Geologists Shanley, Robinson and Cluff have developed some conclusions
and future directions for exploration of and production from low-permeability
Exploration efforts in low-permeability settings must be deliberate
and focus on fundamental elements of hydrocarbon traps.
"Improvements in completion and drilling technology will allow
well identified geologic traps to be fully exploited, and improvements
in product price will allow smaller accumulations or lower-rate
wells to exceed economic thresholds, but this is true in virtually
every petroleum province," they say.
Petrophysics is a critical technology required for understanding
Low-permeability reservoir systems like those found in the Green
River Basin are not examples of "basin-center" or "continuous-type"
accumulations, nor are they a unique type of petroleum system.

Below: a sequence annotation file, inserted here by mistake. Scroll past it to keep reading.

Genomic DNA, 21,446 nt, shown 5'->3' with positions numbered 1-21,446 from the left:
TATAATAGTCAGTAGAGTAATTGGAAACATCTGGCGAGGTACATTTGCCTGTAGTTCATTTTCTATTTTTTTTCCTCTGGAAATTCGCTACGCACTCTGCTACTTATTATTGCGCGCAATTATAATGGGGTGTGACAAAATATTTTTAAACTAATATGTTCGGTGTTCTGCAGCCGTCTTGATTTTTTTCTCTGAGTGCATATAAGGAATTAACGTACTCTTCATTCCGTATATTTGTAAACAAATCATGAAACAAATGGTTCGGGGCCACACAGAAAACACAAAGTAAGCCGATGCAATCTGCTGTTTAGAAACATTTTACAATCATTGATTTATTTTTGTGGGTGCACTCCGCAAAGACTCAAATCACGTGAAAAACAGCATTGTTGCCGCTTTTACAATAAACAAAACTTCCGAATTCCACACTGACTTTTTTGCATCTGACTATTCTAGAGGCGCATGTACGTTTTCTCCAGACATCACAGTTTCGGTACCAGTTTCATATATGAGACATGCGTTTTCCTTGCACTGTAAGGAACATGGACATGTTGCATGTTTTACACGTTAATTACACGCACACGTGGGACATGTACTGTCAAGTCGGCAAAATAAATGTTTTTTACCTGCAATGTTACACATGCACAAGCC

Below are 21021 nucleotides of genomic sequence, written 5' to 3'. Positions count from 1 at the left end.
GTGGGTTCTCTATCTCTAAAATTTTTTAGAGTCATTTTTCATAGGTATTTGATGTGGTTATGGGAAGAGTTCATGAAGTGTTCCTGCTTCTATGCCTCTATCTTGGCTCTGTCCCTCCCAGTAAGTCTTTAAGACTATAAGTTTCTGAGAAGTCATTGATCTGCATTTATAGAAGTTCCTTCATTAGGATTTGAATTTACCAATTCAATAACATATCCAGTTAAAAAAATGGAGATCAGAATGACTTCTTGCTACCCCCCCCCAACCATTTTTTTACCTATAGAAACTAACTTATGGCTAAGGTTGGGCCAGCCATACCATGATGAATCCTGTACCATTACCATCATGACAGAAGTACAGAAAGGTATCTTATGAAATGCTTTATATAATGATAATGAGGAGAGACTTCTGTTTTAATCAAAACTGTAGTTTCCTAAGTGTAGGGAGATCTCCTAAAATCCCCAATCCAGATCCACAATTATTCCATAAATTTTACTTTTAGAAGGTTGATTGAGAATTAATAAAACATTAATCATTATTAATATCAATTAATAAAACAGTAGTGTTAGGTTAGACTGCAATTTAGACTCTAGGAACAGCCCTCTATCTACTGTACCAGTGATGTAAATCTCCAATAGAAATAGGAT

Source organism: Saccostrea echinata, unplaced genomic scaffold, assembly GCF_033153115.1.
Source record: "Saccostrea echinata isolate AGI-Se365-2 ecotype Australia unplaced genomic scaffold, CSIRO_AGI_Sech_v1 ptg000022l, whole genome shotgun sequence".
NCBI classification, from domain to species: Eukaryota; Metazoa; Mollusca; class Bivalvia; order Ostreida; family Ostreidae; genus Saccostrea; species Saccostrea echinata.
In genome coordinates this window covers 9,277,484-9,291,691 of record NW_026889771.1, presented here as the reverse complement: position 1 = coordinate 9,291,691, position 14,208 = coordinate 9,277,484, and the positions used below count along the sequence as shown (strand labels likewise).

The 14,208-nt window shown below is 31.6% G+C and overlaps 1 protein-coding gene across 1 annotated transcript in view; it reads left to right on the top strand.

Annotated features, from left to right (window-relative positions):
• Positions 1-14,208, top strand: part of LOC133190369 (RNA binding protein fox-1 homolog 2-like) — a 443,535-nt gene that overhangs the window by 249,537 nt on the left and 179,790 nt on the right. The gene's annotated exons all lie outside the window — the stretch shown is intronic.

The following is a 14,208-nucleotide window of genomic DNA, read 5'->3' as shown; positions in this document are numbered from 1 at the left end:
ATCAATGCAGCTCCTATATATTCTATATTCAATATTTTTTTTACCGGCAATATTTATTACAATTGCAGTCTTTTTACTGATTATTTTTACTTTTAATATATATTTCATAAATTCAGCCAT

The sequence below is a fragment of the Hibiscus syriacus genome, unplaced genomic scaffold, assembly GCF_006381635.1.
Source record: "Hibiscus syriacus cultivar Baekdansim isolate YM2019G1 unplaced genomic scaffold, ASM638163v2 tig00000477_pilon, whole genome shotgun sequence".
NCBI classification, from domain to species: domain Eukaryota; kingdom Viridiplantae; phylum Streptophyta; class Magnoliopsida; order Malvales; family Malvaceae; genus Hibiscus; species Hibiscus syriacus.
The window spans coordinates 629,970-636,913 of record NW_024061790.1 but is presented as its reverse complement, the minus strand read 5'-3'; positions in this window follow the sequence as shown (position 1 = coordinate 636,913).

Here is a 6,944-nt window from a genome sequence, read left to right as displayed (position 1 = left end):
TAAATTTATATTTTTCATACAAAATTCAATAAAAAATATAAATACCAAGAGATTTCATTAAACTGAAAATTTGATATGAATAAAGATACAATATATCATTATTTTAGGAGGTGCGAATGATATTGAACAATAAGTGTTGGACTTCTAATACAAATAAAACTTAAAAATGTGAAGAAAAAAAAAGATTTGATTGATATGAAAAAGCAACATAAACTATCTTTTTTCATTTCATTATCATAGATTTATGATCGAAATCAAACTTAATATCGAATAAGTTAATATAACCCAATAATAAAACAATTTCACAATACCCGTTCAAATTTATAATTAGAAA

"We suggest that the only truly continuous-type
gas accumulations are found in hydrocarbon systems in which gas
entrapment is dominated by adsorption, such as coalbed methane,
or where the reservoirs are in close juxtaposition with their source
rocks," they wrote.
Resource assessments of these regions have assumed a continuous,
recoverable gas accumulation exists across a large area locally
interrupted by the development of "sweet spots."
"Our work suggests, however, that this viewpoint is at odds
with the reservoir characteristics of low-permeability reservoirs,
and we find little support for this model," they wrote.
Significant production is dependent on the presence and identification
of conventional traps, they believe; existing resource estimates,
therefore, are likely overestimated.
Resource assessments in these low-permeability "basin-centered"
regions must recognize the reservoir properties inherent to these
rocks and should integrate the necessary concept of source, trap,
seal, migration and charge, and be conducted in a manner consistent
with the assessment of conventional oil and gas systems.